A Scottsdale man was sentenced to five years in prison, followed by seven years probation and more than $3.1 million in restitution for operating elaborate investment schemes that defrauded at least 42 people of more than $3 million since 2005.
According to Arizona Attorney General Terry Goddard, Charles Bruce Ferguson was indicted in January and November, and pleaded guilty last month to two counts of theft, a class 2 felony. Assistant Attorney General Todd Lawson prosecuted the case in Maricopa County Superior Court.
In 2005 and 2006, Ferguson allegedly solicited seven people to invest $5,000 to $50,000 in a project to purchase a Mesa apartment complex and convert it into condominium units to be sold. Ferguson raised $165,000, not enough to purchase the complex, and about $100,000 was spent on fees and other costs associated with holding the monies in escrow.
According to court documents, Ferguson did not disclose to investors that such a loss was possible. Also, at the time the project fell through, Ferguson allegedly made numerous verbal and written misrepresentations to investors to cover up the losses, including falsifying documents that purported to be from Washington Mutual and the city of Mesa.
Victims did not receive any of the promised returns, and most lost their principal investment as well, according to Goddard.
In a second scam from 2006 to 2008, Ferguson allegedly solicited investments to purchase multimillion-dollar bank instruments, such as certificates of deposit or lines of credit. Investors allegedly were instructed to wire money under an agreement that the funds would be held as collateral in an account until the investment paid out over the course of several months.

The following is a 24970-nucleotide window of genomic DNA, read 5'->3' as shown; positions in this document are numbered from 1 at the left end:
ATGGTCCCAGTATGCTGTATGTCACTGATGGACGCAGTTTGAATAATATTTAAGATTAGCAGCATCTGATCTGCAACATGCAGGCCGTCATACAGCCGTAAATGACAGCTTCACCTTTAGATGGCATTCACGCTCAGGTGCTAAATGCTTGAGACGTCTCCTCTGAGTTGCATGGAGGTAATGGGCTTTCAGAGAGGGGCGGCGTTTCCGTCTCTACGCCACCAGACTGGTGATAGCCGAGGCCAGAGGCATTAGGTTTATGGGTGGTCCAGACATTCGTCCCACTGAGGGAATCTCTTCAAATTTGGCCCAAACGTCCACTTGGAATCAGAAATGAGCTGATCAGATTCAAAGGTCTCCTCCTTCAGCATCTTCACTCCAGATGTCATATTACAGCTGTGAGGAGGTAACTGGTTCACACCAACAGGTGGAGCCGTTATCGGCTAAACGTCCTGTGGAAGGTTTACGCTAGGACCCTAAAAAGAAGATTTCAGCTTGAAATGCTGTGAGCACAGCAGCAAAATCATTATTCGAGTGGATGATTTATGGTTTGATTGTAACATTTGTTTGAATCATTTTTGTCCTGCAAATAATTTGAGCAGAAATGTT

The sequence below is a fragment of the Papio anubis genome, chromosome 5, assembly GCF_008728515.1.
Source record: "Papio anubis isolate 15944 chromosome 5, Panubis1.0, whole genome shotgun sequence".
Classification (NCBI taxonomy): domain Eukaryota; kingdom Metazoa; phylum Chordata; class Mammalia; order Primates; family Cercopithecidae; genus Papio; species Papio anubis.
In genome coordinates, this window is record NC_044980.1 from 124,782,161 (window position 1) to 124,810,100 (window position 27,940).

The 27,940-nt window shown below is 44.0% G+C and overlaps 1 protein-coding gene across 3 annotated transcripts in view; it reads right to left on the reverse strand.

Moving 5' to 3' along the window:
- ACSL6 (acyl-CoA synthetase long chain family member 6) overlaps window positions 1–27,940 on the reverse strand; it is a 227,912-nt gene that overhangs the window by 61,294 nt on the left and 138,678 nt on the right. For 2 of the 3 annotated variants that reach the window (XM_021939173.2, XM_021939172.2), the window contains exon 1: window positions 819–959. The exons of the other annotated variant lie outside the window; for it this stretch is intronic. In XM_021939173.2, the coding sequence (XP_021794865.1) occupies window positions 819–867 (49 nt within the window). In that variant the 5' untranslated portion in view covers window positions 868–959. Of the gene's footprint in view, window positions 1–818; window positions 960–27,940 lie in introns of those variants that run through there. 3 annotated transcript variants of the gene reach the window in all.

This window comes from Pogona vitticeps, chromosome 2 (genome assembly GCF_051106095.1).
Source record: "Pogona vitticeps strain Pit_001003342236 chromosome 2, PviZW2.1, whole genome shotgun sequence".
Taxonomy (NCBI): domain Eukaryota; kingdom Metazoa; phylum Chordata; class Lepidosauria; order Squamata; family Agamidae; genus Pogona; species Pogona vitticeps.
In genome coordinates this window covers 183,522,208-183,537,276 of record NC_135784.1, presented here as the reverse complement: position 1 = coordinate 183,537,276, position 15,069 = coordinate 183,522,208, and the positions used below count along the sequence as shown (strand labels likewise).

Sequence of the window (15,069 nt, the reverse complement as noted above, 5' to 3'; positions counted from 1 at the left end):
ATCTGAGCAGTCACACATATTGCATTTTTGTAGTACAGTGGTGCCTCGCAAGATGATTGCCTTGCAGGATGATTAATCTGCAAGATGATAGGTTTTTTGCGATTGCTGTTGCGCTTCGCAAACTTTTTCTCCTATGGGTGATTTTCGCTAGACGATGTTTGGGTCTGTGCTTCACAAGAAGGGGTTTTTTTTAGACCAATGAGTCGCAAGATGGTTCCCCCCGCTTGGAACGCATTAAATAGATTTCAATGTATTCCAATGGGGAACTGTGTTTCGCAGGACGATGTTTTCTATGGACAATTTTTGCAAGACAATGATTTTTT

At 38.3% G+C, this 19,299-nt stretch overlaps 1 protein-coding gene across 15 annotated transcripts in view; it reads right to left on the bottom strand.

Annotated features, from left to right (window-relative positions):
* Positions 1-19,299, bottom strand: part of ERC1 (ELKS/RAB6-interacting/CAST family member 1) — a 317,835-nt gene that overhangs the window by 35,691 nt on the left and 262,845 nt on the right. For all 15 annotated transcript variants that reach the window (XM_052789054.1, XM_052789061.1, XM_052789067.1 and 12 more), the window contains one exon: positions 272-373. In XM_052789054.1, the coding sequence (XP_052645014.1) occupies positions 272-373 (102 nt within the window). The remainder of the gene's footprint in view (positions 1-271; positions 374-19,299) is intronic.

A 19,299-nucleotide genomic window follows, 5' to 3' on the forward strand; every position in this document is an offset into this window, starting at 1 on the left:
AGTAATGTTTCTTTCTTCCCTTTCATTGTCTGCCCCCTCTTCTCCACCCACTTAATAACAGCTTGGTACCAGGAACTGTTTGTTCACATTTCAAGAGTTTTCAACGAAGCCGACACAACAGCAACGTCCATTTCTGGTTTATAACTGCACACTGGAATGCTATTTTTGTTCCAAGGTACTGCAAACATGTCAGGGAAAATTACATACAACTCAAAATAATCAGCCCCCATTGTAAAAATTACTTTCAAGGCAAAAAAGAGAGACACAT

Ferguson, however, allegedly altered the investment agreements without investors' consent to allow him immediate access to the funds, and when the time came for the investment to begin paying out, he again covered up the true reasons for failing to provide returns to investors as he had promised. Investigators never found evidence that the instruments were ever actually purchased.
Numerous victims invested in the program after learning about it through Craigslist. They were promised returns of up to $800 million over a short period of time. In some cases, Ferguson also promised that the investments would be used to fund global humanitarian efforts that paid a high rate of return.
Ferguson, who was not licensed to sell securities, allegedly used the victims' money to purchase a Scottsdale condominium, a luxury car, more than $150,000 in high-end jewelry, at least $30,000 in tickets for luxury seats at local sporting events and $30,000 in private jet rental fees. Another $100,000 was traced to an offshore tax haven.
Forfeiture of these assets is pending.